Although Canada has been generally very receptive to foreign investment, it has its own legislation similar to CFIUS which allows review of such investment projects. The “Investment Canada Act” (ICA) is Canada’s statute that regulates foreign direct investments (FDI) in Canadian businesses by non-Canadians. The Canadian government is authorized to review any transaction (including minority investments) in which there are “reasonable grounds to believe that an investment by a non-Canadian could be injurious to national security.”

There are no penalties for not making a voluntary CFIUS filing, it is prudent to seek such review. The Investment Review Division (IRD) is part of Ministry of Innovation, Science and Economic Development Canada (ISED). The IRD interacts with investors and other parties as part of a preliminary (informal) review of an investment to determine whether there are potential national security concerns. If concerns arise after the preliminary informal review, the matter may be referred to the Cabinet (the Canadian Prime Minister and his appointed ministers, formally known as the Governor in Council), who may order a formal review if the investment could be injurious to Canada’s national security.

The national security review process is supported by Public Safety Canada, Canada’s security and intelligence agencies and other investigative bodies described in the National Security Review of Investments Regulations.

Also similar to CFIUS, foreign person investments that are not subject to mandatory review or notification (such as the acquisition of a non-controlling investment or setting up new Canadian entities that do not qualify as “businesses”) may be notified voluntarily to obtain national security clearance. Even if a non-notifiable investment (no mandatory review), it is potentially subject to review during a five-year period following the investment.

Surface-water withdrawals
Surface-water withdrawals
Consult an Expert Team
While many observers follow FDI trends, one aspect of the strong flow of FDI into the Southeastern U.S. is the growth of an entire industry of expert service providers dedicated to serving and supporting the inward-bound investment flows. Manufacturing projects with significant job creation have needs well beyond an initial site selection search, due to employee recruitment and specialized job training. In response to the location and growth of foreign-owned companies into the region, a specialized parallel services support industry has emerged, with language and cultural capabilities in addition to legal, tax, human resources, construction, project management and engineering. German-speaking service providers have created a remarkable niche since the 1990s, following a number of German OEM automotive manufacturers, as well as substantial investments in aerospace, steel, chemicals and other manufacturing industries. The number of foreign consulates, trade offices and chambers of commerce located in Atlanta alone serve as a clear indicator of the critical importance of FDI for the region.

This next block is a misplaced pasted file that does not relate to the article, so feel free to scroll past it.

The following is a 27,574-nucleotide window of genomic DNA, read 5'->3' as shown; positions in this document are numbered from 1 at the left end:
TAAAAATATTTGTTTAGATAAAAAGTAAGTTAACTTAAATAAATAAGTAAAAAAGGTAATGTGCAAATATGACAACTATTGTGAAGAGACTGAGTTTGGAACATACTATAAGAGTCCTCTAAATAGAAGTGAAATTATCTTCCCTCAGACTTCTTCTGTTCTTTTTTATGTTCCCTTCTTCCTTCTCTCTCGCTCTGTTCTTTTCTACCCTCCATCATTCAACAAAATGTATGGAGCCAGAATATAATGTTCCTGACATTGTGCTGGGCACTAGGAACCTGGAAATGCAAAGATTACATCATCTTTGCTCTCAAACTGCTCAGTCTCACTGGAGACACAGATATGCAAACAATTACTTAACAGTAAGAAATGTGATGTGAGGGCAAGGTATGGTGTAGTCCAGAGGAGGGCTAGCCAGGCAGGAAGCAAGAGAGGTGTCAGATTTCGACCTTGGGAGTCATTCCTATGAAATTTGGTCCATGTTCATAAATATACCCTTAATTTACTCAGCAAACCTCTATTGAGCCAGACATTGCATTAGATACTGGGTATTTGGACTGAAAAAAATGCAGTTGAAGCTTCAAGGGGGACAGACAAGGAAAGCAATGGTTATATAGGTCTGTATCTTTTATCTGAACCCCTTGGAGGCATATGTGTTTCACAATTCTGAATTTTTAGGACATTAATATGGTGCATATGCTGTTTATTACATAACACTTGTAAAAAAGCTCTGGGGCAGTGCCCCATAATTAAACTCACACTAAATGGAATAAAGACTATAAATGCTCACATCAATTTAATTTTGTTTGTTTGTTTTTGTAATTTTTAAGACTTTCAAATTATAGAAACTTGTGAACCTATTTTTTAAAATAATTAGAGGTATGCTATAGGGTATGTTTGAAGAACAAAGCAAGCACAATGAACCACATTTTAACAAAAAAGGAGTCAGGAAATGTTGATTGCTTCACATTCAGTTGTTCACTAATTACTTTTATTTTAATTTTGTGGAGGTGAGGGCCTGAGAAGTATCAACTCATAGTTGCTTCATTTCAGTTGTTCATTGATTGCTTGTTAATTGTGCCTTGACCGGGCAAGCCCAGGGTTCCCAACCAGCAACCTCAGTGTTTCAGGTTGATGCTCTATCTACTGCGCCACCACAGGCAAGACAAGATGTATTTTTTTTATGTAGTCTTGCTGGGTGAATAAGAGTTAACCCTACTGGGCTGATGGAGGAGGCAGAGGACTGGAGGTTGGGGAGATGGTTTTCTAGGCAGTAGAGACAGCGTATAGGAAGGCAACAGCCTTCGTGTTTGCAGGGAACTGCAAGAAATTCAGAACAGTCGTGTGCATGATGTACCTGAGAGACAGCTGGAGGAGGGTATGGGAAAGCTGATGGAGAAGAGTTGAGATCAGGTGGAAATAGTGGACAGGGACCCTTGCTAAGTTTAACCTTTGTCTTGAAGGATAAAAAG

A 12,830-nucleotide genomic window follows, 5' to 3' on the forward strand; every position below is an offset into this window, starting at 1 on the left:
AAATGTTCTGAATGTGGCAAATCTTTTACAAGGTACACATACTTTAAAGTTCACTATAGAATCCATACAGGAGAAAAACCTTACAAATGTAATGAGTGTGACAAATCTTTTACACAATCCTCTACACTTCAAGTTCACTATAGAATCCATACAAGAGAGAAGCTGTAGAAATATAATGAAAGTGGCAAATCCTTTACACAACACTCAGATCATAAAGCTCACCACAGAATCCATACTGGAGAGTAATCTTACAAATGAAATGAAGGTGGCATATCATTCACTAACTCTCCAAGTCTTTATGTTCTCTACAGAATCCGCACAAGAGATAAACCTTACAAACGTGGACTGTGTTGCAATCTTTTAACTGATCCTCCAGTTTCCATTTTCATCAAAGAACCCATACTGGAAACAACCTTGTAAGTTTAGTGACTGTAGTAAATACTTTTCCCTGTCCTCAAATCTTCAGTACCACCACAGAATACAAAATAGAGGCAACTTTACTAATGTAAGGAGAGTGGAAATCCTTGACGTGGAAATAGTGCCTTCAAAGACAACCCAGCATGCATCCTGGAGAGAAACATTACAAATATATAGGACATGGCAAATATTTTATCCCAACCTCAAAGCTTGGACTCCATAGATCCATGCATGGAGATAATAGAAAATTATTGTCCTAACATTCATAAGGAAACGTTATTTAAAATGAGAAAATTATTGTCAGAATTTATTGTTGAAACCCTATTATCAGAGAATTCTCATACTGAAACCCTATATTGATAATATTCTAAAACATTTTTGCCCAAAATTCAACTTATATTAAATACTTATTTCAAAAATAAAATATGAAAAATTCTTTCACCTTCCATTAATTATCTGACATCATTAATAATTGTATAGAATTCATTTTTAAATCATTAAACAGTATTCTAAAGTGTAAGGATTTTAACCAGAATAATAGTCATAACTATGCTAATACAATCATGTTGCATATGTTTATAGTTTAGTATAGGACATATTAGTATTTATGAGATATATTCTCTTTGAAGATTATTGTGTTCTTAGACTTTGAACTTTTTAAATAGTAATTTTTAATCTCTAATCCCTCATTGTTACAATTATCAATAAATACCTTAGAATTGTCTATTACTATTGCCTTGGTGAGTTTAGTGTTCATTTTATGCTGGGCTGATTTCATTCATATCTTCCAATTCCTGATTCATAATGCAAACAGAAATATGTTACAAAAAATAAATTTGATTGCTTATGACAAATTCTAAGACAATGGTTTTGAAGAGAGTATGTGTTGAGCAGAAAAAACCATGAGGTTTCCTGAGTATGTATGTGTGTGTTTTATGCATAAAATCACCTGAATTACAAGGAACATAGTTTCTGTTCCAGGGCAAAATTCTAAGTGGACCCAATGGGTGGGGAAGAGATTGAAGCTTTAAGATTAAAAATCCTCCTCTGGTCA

An efficient due diligence process and successful site selection require the input of a qualified site selection expert with deep knowledge of engineering principles, building codes, permitting requirements, and regional characteristics that affect industrial operations. Simultaneously, it is prudent to seek qualified legal counsel and tax advisors to properly foresee and structure the necessary tax, corporate, business and immigration needs for most foreign-owned investment projects. Due to ever shorter lead times and constantly emerging challenges, avoidance of delays through experienced counsel’s identification and explanation of potential complications is crucial.

There is no shortage of businesses claiming to offer site selection services. But note that it is best to hire an experienced consultant with the client’s best interests at heart, rather than someone chasing a sales commission. An experienced consulting engineer will ensure that no issue is overlooked and efficiently manage the process. This will help the company minimize headaches, delays, and cost overruns. While incentives can also reduce certain costs of a plant location, the long-term success of the project will depend upon the thoroughness of the site selection process and a decision based on the critical factors necessary to build and operate a facility.